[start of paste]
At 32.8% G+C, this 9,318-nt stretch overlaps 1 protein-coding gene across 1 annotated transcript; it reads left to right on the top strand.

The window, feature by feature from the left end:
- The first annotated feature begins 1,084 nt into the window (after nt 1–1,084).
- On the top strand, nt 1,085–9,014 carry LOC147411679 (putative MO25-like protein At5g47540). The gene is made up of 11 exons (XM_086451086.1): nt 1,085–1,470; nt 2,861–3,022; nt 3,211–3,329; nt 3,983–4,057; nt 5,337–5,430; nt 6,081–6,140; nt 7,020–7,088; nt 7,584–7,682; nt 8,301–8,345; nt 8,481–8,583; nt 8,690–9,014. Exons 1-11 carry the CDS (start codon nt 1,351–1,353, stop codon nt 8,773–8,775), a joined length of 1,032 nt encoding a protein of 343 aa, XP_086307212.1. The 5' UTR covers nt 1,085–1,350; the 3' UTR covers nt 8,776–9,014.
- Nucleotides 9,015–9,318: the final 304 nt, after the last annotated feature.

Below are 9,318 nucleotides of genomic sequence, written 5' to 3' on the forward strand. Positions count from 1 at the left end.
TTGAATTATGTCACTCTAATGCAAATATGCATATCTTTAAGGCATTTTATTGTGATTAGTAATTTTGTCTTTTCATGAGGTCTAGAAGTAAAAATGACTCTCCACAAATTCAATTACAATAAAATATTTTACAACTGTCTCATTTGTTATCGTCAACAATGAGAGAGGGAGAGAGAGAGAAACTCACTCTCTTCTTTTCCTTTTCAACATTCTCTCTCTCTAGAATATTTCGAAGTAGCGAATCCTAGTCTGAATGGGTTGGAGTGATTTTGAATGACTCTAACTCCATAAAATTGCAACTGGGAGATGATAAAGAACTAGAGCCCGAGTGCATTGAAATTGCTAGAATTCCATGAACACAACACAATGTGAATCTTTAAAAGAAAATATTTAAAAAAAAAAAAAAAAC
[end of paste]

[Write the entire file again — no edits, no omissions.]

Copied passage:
At 32.8% G+C, this 9,318-nt stretch overlaps 1 protein-coding gene across 1 annotated transcript; it reads left to right on the top strand.

The window, feature by feature from the left end:
- The first annotated feature begins 1,084 nt into the window (after nt 1–1,084).
- On the top strand, nt 1,085–9,014 carry LOC147411679 (putative MO25-like protein At5g47540). The gene is made up of 11 exons (XM_086451086.1): nt 1,085–1,470; nt 2,861–3,022; nt 3,211–3,329; nt 3,983–4,057; nt 5,337–5,430; nt 6,081–6,140; nt 7,020–7,088; nt 7,584–7,682; nt 8,301–8,345; nt 8,481–8,583; nt 8,690–9,014. Exons 1-11 carry the CDS (start codon nt 1,351–1,353, stop codon nt 8,773–8,775), a joined length of 1,032 nt encoding a protein of 343 aa, XP_086307212.1. The 5' UTR covers nt 1,085–1,350; the 3' UTR covers nt 8,776–9,014.
- Nucleotides 9,015–9,318: the final 304 nt, after the last annotated feature.

Below are 9,318 nucleotides of genomic sequence, written 5' to 3' on the forward strand. Positions count from 1 at the left end.
TTGAATTATGTCACTCTAATGCAAATATGCATATCTTTAAGGCATTTTATTGTGATTAGTAATTTTGTCTTTTCATGAGGTCTAGAAGTAAAAATGACTCTCCACAAATTCAATTACAATAAAATATTTTACAACTGTCTCATTTGTTATCGTCAACAATGAGAGAGGGAGAGAGAGAGAAACTCACTCTCTTCTTTTCCTTTTCAACATTCTCTCTCTCTAGAATATTTCGAAGTAGCGAATCCTAGTCTGAATGGGTTGGAGTGATTTTGAATGACTCTAACTCCATAAAATTGCAACTGGGAGATGATAAAGAACTAGAGCCCGAGTGCATTGAAATTGCTAGAATTCCATGAACACAACACAATGTGAATCTTTAAAAGAAAATATTTAAAAAAAAAAAAAAAAC